Origin and Diffusion of English • Second language most spoken. o Official in 50 countries (more than any other language). • English Colonies o English migrated with language as established colonies. ? Official language of most foreign colonies. o North America (Jamestown 1607 and Plymouth in 1620). ? After defeat of French, English is main language. o First to North America, then Ireland, South Asia, South Pacific, and southern Africa. o 1899 – won Philippines from Spain. ? English remained official language after independence. • Origin of English in England Celts around 2000BC (450 pushed by tribes in mainland). o Germans ? Angles, Jutes, and Saxons. ? England – Angles’ land. • Angles from Schleswig-Holstein. ? From Denmark and Germany. ? As groups isolated themselves, created new languages such as English. o Vikings defeated in invasion, but some remained. o Norman Invasion in 1066 ? French as official language for next 300 years (leaders had to speak French). ? 1204 with King John conflict with France. ? 1362 – Statute of Pleading passed by Parliament to have English as official language. • Parliament conducted business in French until 1489.
During this period, French and Germanic languages mingled. Dialects of English • Dialect: regional variation of a language o Reflect distinctive features of the environment where groups live. o English migration throughout history: many dialects. o Standard language: dialect that is well established and widely recognized as most acceptable fro government… ? British Received Pronunciation: standard language of English. • Dialects in England o Jutes in southeast, Angles in north, and Saxons in south and west had basis on dialects of Old English (Kentish, West Saxon, Mercian, and Northumbrian. After French, five main dialects: Northern, East Midland, West Midland, Southwestern, and South eastern (Kentish). ? Same distribution, but affected by French language. o Standard language: one used by upper class in London, Cambridge, and Oxford. ? Printing press in England in 1476: grammar books and dictionaries to establish rules. o NOW: Northern, Midland, and Southern. ? “Ah” in “grass” in South, “uh” in “ground” in North. ? South has two dialects. • Southwesterners: “ai” for eggs, “th” in then for “thing. ” • Southeasterners: “e in pet for apple and cat. Differences between American and British English o When colonies: seventeenth century English as dominate form. ? Sometimes people from other countries affected, but not much. o VOCAB AND SPELLING ? Different because of isolation. ? Diff. vocab because of discoveries of new objects in the colonies and INDIAN influence. • Moose, racoon, chipmunk. • Canoe, moccasin, squash (native americans). ? Different development on each side.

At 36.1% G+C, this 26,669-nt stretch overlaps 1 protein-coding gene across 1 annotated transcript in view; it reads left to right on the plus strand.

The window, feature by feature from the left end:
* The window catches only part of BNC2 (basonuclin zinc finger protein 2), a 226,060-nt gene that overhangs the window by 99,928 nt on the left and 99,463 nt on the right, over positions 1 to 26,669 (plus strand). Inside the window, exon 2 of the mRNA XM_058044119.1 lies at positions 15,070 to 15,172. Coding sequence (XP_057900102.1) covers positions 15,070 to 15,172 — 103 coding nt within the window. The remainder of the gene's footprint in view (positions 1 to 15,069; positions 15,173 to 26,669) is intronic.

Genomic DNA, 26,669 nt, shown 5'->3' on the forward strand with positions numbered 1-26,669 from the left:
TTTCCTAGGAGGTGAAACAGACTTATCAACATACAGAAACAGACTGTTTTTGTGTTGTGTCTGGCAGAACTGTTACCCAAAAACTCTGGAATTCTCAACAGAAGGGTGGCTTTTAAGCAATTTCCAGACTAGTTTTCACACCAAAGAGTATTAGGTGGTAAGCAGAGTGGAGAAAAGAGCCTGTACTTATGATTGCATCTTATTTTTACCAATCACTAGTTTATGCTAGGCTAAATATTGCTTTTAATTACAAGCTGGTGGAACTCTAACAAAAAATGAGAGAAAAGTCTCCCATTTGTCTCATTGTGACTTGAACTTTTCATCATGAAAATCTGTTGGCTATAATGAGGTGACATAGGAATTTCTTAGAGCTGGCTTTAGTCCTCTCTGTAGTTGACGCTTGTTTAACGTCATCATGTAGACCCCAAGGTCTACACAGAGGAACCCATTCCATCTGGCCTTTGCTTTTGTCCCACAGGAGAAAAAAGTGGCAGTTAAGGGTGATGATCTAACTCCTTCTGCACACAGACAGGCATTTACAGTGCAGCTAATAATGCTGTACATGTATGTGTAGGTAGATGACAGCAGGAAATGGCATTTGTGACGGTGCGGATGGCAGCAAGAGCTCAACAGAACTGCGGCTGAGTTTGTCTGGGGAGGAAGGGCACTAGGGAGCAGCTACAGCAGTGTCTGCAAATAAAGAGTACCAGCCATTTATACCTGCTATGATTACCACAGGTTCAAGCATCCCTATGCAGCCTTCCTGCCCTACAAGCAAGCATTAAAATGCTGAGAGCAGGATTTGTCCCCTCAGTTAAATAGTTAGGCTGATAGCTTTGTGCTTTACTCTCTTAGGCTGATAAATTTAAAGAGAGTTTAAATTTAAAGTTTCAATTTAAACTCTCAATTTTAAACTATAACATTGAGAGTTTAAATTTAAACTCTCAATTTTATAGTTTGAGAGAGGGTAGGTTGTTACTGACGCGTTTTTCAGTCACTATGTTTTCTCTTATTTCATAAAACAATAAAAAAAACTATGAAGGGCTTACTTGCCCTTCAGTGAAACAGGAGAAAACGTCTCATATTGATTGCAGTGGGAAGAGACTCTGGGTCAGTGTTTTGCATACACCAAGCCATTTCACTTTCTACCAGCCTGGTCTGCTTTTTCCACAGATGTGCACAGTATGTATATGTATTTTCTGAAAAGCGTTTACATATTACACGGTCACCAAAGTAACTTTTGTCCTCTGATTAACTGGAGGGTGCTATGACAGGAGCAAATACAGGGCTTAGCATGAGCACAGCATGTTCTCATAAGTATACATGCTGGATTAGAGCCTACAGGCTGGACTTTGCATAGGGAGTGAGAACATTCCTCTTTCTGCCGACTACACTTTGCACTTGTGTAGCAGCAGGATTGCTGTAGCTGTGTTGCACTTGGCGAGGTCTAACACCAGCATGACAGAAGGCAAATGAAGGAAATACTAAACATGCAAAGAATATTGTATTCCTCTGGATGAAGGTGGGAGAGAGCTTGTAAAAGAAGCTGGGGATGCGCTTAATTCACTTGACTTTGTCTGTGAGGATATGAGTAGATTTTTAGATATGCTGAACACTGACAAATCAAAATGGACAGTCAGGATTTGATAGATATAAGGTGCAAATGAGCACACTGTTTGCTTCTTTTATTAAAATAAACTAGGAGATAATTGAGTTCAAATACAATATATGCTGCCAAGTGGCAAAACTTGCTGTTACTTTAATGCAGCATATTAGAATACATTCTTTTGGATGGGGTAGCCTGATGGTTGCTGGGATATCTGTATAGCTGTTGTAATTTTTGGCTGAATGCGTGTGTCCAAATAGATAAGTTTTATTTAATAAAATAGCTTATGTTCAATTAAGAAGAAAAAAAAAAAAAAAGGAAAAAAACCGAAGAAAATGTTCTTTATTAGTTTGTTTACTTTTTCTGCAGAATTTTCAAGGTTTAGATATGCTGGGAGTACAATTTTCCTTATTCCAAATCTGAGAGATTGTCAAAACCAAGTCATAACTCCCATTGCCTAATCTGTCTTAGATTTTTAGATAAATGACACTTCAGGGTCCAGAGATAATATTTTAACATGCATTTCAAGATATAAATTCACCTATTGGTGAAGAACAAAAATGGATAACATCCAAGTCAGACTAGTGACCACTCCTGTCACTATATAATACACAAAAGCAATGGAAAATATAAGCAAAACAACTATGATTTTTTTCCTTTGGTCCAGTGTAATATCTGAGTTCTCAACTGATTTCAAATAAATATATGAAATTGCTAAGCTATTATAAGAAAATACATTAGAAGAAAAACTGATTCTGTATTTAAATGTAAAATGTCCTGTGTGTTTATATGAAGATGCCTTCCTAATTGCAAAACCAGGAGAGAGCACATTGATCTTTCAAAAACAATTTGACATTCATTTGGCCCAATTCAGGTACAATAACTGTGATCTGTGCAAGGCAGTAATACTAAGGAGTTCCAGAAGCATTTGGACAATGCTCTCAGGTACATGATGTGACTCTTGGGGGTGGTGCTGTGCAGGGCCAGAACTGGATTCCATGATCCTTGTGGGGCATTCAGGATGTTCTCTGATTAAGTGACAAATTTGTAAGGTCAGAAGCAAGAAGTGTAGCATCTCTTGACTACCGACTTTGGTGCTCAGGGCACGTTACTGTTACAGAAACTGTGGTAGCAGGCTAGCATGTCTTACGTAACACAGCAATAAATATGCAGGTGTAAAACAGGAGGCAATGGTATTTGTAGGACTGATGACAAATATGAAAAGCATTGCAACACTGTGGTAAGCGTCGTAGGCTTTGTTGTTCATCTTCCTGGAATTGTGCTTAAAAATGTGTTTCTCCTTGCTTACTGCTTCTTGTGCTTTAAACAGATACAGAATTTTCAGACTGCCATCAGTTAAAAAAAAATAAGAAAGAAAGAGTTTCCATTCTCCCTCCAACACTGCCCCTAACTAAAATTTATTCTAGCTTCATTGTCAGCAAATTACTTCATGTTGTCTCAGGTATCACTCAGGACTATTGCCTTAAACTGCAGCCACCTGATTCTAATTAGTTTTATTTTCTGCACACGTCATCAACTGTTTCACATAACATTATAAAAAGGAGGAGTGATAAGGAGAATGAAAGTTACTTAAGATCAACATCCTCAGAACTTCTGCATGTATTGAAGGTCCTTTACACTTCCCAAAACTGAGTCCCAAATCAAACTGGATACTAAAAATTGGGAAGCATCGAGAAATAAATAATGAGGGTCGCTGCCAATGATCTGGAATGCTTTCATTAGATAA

• Lift and elevator, torch and flashlight, boot and trunk. ? Spelling different because of national feeling in the US. ? Noah Webster wanted to create a new dialect of English. o PRONOUNCIATION Communication between England in colonies was written: people started pronouncing things differently ? Pronunciation of “a” and “r”. ? Changed more in UK than in US. • Way pronounced in US is way of the seventeenth century. ? US doesn’t speak proper English because seventeenth century proper English is not the same as today, and colonists were not from upper classes. • Dialects in the US o Brought by dialects from settlers. o Settlements ? New England. • Entirely from England, two thirds Puritans from East Anglia. ? Virginia • Mixture of classes and social backgrounds (deported prisoners, indentured servants, and refugees). Middle Atlantic • From north England and other European countries like Germany, Netherlands or Sweden. • Much more different than north and south of colonies. o Dialect in the East ? Dialects continue today, especially on East Coast. ? Isogloss: word-usage boundaries. ? Separated into Northern, Midland, and Southern by two isoglosses. • Words used in one but not in the other two areas. • Normally referring to rural life, food, and objects from daily life. ? Mass media promotes adoption of same words. • Frying pan before called spider in New England and skillet in Middle Atlantic. Pronunciation ? More familiar, difficult to draw isogloss. ? South: “ha-alf” two syllables for half, y for “Tyuesday”. ? New England: drop r for heart and lark, and replaced by “ah” in other words. • Shows origin of settlers (south England) and high degree of communication (Boston’s port was a place with much interaction with English). ? Standard pronunciation for American West from Middle Atlantic. ? Depends on from which part of original colonies came the people. • Midwest south of Ohio River – Virginia. • Great Lakes – New England. • California gold rush attracted many people.